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An excellent Valve Index teardown gives a look at the headset’s complex inner-workings. Along with getting a clear look at the headset’s dual-element lenses, the teardown also reveals a screen diffuser.
Valve touted a holistic design approach for its Index headset, saying that each part of the headset was tuned to support each other part in an effort to raise the overall fidelity of the VR experience.
Thanks to Reddit user GamerToTheEnd, who apparently sacrificed the $500 Index headset in the name of science, we can all see inside to see what makes it tick. Of note, the teardown gives a good look at Index’s dual-element optics which are somewhat novel in this class of headsets.
To our knowledge, every other headset in the same class use single-element optics (though some are more complex than others). In this case, Valve appears to have fused two distinct lenses together into a single package. More optical elements mean more control over the way light passes through the lens (but also mean more weight and cost).
Valve said ahead of the Index launch that their decision to go with a dual-element optic was to improve the clarity and reduce distortions across the lens. While it does seem like Valve achieved their objective on that front, I suspect the dual-element approach may also be why I found notable glare from the lenses in our Index review.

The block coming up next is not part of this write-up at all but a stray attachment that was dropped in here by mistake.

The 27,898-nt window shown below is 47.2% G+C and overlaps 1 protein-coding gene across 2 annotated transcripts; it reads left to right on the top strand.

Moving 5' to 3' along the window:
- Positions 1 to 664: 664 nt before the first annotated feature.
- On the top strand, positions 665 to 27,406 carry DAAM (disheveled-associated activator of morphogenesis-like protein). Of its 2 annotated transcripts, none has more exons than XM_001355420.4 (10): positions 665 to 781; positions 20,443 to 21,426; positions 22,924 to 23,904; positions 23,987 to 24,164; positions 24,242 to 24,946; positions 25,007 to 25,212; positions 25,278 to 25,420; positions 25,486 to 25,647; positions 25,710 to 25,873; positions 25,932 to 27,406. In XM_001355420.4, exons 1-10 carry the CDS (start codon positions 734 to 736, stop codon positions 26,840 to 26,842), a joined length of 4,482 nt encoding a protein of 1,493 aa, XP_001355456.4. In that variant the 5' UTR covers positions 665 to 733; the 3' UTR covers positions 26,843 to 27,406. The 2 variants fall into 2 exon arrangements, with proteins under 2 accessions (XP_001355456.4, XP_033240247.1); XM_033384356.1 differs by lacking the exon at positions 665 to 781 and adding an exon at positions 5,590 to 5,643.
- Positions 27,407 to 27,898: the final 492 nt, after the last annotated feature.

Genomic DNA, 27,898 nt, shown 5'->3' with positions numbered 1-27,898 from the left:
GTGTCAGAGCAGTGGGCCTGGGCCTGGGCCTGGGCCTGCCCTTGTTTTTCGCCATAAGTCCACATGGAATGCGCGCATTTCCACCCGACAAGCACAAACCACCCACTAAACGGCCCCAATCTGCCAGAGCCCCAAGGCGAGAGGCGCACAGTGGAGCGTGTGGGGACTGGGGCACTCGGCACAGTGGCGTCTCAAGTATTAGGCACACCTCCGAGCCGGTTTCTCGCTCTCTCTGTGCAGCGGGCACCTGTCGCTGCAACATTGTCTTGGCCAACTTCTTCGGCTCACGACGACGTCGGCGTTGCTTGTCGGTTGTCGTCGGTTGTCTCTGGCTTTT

Previously unbeknownst to us, the teardown also reveals what the author identifies as a screen diffuser, which is generally used to slightly blur the image in order to reduce the apparent screen door effect (the blank spaces between pixels). To our knowledge, among modern headsets, only Samsung’s Odyssey+ and Sony’s PSVR have used diffusers before Index.
The diffuser on the Odyssey+ is controversial because of just how much it reduces the sharpness of the image compared to the original Odyssey (which lacked the diffuser). On Index however, I never would have guessed myself that it was using a diffuser, nor have I heard anyone else suggest as much prior to this teardown, which makes it a pretty interesting find.
Aside from a look at the lenses and diffuser, the teardown also reminds us of how much additional mechanical complexity comes with supporting an IPD adjustment.
Allowing the lenses the move closer or further apart from each other enables the headset to offer the ideal optical position for a wider range of users. The additional parts and assembly needed to make this possible is very likely a major reason why Oculus opted to remove IPD adjustment entirely from the Rift S, even if it means a sub-par optical experience for a portion of the headset’s potential audience.
For more views inside of Index, check out the complete teardown album here.
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